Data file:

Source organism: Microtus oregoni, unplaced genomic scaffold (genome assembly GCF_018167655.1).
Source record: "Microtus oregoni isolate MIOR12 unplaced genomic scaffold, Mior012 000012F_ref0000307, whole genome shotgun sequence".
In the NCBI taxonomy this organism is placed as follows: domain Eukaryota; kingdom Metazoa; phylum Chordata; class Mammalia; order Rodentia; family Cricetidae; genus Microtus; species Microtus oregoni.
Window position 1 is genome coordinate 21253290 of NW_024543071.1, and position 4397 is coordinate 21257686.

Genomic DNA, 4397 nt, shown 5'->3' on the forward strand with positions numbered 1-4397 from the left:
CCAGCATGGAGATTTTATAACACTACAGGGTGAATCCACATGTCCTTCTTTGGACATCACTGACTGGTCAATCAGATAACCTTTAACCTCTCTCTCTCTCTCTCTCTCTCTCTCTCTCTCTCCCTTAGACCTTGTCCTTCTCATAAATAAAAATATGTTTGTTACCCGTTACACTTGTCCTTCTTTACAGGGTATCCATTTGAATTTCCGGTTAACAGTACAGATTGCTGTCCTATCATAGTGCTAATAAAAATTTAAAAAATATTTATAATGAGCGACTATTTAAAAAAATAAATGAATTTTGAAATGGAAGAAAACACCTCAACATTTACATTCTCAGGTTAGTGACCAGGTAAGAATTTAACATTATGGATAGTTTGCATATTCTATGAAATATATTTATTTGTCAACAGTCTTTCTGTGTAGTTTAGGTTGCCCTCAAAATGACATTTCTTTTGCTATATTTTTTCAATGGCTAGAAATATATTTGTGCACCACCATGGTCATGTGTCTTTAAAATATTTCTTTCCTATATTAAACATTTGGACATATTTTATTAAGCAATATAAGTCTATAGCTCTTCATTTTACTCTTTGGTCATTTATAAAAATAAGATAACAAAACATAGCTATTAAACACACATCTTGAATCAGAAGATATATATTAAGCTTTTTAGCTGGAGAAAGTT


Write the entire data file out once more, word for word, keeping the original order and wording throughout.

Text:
Source organism: Microtus oregoni, unplaced genomic scaffold (genome assembly GCF_018167655.1).
Source record: "Microtus oregoni isolate MIOR12 unplaced genomic scaffold, Mior012 000012F_ref0000307, whole genome shotgun sequence".
In the NCBI taxonomy this organism is placed as follows: domain Eukaryota; kingdom Metazoa; phylum Chordata; class Mammalia; order Rodentia; family Cricetidae; genus Microtus; species Microtus oregoni.
Window position 1 is genome coordinate 21253290 of NW_024543071.1, and position 4397 is coordinate 21257686.

Genomic DNA, 4397 nt, shown 5'->3' on the forward strand with positions numbered 1-4397 from the left:
CCAGCATGGAGATTTTATAACACTACAGGGTGAATCCACATGTCCTTCTTTGGACATCACTGACTGGTCAATCAGATAACCTTTAACCTCTCTCTCTCTCTCTCTCTCTCTCTCTCTCTCTCCCTTAGACCTTGTCCTTCTCATAAATAAAAATATGTTTGTTACCCGTTACACTTGTCCTTCTTTACAGGGTATCCATTTGAATTTCCGGTTAACAGTACAGATTGCTGTCCTATCATAGTGCTAATAAAAATTTAAAAAATATTTATAATGAGCGACTATTTAAAAAAATAAATGAATTTTGAAATGGAAGAAAACACCTCAACATTTACATTCTCAGGTTAGTGACCAGGTAAGAATTTAACATTATGGATAGTTTGCATATTCTATGAAATATATTTATTTGTCAACAGTCTTTCTGTGTAGTTTAGGTTGCCCTCAAAATGACATTTCTTTTGCTATATTTTTTCAATGGCTAGAAATATATTTGTGCACCACCATGGTCATGTGTCTTTAAAATATTTCTTTCCTATATTAAACATTTGGACATATTTTATTAAGCAATATAAGTCTATAGCTCTTCATTTTACTCTTTGGTCATTTATAAAAATAAGATAACAAAACATAGCTATTAAACACACATCTTGAATCAGAAGATATATATTAAGCTTTTTAGCTGGAGAAAGTT